Search Browse On This Day Map Quotations Timeline Research Free Datasets Remembered About Contact

Kiwi stars come out for Pink Shirt Day vid

Wed 25 Apr 2012 In: New Zealand Daily News

Tamati Coffey Gay roving weather reporter Tamati Coffey, dancer and snowboarder Hayley Holt and ‘Nek Minnit man’ Levi Hawken are among the New Zealanders who share real stories of how bullying has impacted their lives in a powerful new Pink Shirt Day video. The video has been released ahead of Pink Shirt Day 2012, on 18 May, when people across the country are urged to wear pink shirts in a stand against any kind of bullying, including homophobic and transphobic harassment. “As a kid my teeth were all pointy, they were sharp,” recalls the man who made the phrase ‘Nek Minnit’ infamous, Levi Hawken. “So I used to get to get called Dracula. I also had very fine hair so I used to get called baldy, everyone thought I had cancer because obviously in the 80s people weren’t that smart.” He advises young people: “don’t get mad, get better … they’re using up all their power and wasting it, make sure you don’t waste yours.” Coffey recalls being bullied at primary school, who was always putting people down. He advises people to talk to their friends and deal with bullies in a group. Holt, now a successful TV personality and presenter, was bullied at intermediate by older girls. “You try to pretend that it doesn’t affect you, but of course deep down it’s quite hurtful.” Witi Ashby, who grew up in a Once Were Warriors style life, but turned things around, shares his experiences of the horrible things he saw that will stay with him for life. My Wedding and Other Secrets co-writer and director Roseanna Liang shares her regrets about never standing up to bullies, who picked on a classmate who was a loner. Coffey finishes the video urging people to wear a pink shirt on 18 May, “know that there are kids who will see your pink shirt, and maybe, maybe, it might give them enough strength to deal with their bullying.” The team behind Pink Shirt Day says this year’s message is about the power we all have to prevent bullying. “Everyone has the power to ask for help, the power to change behaviour and the power to intervene. What you do makes a difference, so take action: wear a pink shirt on May 18th and start a conversation.”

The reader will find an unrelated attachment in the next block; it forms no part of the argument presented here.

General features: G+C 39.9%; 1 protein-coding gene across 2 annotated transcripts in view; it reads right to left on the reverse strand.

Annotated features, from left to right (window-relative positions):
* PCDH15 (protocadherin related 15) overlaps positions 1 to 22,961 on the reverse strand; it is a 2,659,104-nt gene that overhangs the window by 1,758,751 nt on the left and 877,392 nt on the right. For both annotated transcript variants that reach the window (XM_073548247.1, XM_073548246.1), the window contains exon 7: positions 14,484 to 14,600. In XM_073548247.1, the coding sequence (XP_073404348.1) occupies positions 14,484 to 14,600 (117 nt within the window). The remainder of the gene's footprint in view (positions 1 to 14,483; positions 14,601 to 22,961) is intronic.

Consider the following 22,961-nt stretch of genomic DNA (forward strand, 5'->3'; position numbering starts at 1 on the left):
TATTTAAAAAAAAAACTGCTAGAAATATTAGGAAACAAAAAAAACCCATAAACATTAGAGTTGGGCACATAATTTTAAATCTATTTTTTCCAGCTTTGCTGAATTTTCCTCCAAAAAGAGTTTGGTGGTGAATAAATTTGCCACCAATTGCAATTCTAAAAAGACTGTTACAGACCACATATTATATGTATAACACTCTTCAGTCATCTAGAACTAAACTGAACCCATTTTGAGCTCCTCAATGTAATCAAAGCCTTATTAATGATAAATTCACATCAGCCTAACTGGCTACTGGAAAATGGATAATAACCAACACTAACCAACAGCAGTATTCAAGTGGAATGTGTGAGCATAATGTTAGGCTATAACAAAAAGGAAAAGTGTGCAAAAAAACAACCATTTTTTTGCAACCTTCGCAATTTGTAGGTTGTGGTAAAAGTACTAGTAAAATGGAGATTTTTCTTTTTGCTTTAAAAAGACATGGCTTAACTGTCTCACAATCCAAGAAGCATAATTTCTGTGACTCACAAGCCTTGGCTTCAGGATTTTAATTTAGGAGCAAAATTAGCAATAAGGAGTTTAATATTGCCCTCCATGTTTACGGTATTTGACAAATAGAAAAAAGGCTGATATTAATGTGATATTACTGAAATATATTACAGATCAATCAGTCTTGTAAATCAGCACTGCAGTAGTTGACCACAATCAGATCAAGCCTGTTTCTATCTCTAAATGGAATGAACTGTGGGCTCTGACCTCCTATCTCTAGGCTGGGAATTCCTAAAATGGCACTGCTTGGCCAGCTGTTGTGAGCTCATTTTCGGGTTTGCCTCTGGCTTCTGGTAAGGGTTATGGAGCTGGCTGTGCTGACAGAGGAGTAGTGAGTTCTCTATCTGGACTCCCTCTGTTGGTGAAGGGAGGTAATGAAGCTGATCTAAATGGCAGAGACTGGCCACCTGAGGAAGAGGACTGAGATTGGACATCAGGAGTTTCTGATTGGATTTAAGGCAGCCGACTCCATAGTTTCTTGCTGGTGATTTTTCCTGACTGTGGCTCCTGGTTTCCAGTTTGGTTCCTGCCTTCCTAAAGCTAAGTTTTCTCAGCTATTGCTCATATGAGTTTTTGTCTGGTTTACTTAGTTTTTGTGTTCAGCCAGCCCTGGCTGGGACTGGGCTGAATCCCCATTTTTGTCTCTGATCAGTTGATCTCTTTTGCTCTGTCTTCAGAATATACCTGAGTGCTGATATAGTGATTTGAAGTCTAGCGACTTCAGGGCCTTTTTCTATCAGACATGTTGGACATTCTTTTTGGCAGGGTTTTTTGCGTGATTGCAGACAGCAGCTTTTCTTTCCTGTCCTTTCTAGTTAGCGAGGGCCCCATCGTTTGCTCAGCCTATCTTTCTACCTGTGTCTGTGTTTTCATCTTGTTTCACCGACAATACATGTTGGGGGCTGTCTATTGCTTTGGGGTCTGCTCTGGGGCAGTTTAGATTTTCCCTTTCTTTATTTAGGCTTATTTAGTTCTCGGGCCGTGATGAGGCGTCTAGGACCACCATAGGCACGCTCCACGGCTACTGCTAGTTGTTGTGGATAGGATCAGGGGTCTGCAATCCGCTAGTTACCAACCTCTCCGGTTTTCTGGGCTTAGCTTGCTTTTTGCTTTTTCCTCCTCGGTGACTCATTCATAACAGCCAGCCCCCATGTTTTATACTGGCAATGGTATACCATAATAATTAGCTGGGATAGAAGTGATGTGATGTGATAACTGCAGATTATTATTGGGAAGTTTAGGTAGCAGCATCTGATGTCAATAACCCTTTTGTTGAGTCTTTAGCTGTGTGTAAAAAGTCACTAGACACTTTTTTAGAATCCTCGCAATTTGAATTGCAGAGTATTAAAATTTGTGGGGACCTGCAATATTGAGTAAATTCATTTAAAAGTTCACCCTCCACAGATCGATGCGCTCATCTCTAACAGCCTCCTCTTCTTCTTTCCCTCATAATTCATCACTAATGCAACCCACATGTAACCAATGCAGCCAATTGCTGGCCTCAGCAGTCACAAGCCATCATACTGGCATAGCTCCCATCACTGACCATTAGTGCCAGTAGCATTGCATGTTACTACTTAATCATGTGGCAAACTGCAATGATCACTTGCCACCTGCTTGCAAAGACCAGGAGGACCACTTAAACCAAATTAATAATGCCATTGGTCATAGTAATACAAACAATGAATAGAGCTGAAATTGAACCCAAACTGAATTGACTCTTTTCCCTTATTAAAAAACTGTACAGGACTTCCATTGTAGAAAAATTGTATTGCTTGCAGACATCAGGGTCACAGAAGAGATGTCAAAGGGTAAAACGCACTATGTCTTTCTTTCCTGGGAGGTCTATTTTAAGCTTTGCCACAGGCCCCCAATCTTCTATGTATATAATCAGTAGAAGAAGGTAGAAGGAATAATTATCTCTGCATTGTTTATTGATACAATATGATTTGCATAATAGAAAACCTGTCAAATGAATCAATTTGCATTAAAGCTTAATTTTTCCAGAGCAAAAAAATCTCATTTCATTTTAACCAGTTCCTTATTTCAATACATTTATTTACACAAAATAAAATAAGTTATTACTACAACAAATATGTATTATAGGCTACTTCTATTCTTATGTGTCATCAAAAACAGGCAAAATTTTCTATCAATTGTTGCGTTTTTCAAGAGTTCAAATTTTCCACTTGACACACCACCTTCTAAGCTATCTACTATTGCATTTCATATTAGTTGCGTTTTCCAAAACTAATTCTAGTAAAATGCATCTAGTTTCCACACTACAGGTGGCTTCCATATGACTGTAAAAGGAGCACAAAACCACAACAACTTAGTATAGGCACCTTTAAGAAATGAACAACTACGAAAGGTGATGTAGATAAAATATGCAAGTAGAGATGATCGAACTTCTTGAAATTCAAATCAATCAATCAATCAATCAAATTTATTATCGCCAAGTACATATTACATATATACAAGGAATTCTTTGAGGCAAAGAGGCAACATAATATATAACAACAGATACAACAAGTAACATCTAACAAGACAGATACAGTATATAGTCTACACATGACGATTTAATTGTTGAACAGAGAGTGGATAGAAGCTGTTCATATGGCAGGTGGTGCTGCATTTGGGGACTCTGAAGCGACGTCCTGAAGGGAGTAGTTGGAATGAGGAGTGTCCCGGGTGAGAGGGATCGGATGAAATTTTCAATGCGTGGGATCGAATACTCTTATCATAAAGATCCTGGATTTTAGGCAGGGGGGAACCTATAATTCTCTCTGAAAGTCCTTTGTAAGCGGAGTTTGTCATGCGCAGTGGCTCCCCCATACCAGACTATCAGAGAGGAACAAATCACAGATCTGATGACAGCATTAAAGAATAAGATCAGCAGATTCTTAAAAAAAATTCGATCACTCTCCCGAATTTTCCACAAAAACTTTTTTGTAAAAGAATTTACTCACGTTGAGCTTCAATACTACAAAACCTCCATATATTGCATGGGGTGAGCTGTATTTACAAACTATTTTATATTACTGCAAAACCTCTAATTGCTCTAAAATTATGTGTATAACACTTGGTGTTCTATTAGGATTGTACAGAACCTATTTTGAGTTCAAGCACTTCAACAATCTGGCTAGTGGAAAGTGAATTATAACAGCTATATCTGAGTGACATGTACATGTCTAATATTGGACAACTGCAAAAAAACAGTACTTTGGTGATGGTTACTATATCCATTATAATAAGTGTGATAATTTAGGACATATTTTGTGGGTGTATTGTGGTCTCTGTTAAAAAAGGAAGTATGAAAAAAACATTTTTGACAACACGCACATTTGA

Credit: Daily News staff

First published: Wednesday, 25th April 2012 - 11:42am

Rights Information

This page displays a version of a article that was automatically harvested before the website closed. All of the formatting and images have been removed and some text content may not have been fully captured correctly. The article is provided here for personal research and review and does not necessarily reflect the views or opinions of If you have queries or concerns about this article please email us